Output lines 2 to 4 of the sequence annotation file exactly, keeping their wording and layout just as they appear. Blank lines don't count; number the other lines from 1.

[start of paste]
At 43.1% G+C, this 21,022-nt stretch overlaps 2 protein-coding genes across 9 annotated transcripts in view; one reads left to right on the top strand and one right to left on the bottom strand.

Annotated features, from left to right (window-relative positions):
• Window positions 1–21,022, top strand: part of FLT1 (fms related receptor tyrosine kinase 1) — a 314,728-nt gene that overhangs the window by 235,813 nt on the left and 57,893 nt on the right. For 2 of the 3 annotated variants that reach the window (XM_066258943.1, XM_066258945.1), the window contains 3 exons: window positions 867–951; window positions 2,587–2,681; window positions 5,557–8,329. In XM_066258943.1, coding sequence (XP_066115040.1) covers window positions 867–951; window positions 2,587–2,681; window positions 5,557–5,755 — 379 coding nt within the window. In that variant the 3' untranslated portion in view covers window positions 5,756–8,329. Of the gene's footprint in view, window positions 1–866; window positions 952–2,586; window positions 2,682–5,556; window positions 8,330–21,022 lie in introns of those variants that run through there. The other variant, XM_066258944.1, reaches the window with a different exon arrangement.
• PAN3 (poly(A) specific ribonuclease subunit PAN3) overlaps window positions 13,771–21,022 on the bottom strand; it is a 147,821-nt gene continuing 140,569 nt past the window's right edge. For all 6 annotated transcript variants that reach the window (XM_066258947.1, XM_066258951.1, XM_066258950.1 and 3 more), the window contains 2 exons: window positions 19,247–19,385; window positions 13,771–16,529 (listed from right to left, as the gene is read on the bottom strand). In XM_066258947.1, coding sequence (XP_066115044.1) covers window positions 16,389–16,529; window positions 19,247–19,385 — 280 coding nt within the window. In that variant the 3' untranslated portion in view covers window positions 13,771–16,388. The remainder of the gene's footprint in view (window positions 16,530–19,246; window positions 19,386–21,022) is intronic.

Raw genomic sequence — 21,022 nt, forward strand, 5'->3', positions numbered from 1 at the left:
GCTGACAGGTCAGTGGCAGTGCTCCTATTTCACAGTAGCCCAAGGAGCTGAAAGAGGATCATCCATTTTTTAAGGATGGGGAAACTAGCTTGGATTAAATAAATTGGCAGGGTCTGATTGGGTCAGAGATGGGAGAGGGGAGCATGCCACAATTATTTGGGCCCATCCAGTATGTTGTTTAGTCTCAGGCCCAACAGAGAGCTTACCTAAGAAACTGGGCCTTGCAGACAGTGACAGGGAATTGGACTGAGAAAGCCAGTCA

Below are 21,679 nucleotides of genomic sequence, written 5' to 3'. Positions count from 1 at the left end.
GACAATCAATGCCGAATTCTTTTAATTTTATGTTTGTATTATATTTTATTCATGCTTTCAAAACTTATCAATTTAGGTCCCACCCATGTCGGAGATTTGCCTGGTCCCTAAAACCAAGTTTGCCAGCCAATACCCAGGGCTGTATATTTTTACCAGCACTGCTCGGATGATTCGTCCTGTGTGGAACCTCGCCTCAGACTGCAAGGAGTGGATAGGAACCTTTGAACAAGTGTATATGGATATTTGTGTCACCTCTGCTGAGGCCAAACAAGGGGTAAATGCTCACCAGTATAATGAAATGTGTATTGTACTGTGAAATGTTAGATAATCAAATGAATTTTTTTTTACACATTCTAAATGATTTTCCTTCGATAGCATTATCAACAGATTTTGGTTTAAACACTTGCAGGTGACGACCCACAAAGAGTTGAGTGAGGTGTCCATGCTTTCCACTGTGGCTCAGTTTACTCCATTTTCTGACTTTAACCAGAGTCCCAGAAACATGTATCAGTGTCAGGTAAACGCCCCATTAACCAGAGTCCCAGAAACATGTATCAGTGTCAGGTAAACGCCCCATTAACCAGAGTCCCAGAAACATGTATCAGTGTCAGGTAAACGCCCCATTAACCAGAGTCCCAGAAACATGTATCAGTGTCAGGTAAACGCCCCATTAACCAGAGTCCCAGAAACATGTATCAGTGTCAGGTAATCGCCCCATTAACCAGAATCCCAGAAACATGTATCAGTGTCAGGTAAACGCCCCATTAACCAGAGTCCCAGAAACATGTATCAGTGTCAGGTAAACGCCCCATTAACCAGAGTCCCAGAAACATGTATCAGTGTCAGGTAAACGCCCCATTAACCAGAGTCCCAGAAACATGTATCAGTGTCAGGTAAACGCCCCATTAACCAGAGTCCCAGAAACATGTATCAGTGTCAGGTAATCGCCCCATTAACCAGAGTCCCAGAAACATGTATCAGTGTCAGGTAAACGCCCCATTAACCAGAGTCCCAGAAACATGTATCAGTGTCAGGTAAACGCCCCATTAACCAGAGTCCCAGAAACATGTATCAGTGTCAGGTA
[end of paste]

Annotated features, from left to right (window-relative positions):
• Window positions 1–21,022, top strand: part of FLT1 (fms related receptor tyrosine kinase 1) — a 314,728-nt gene that overhangs the window by 235,813 nt on the left and 57,893 nt on the right. For 2 of the 3 annotated variants that reach the window (XM_066258943.1, XM_066258945.1), the window contains 3 exons: window positions 867–951; window positions 2,587–2,681; window positions 5,557–8,329. In XM_066258943.1, coding sequence (XP_066115040.1) covers window positions 867–951; window positions 2,587–2,681; window positions 5,557–5,755 — 379 coding nt within the window. In that variant the 3' untranslated portion in view covers window positions 5,756–8,329. Of the gene's footprint in view, window positions 1–866; window positions 952–2,586; window positions 2,682–5,556; window positions 8,330–21,022 lie in introns of those variants that run through there. The other variant, XM_066258944.1, reaches the window with a different exon arrangement.
• PAN3 (poly(A) specific ribonuclease subunit PAN3) overlaps window positions 13,771–21,022 on the bottom strand; it is a 147,821-nt gene continuing 140,569 nt past the window's right edge. For all 6 annotated transcript variants that reach the window (XM_066258947.1, XM_066258951.1, XM_066258950.1 and 3 more), the window contains 2 exons: window positions 19,247–19,385; window positions 13,771–16,529 (listed from right to left, as the gene is read on the bottom strand). In XM_066258947.1, coding sequence (XP_066115044.1) covers window positions 16,389–16,529; window positions 19,247–19,385 — 280 coding nt within the window. In that variant the 3' untranslated portion in view covers window positions 13,771–16,388. The remainder of the gene's footprint in view (window positions 16,530–19,246; window positions 19,386–21,022) is intronic.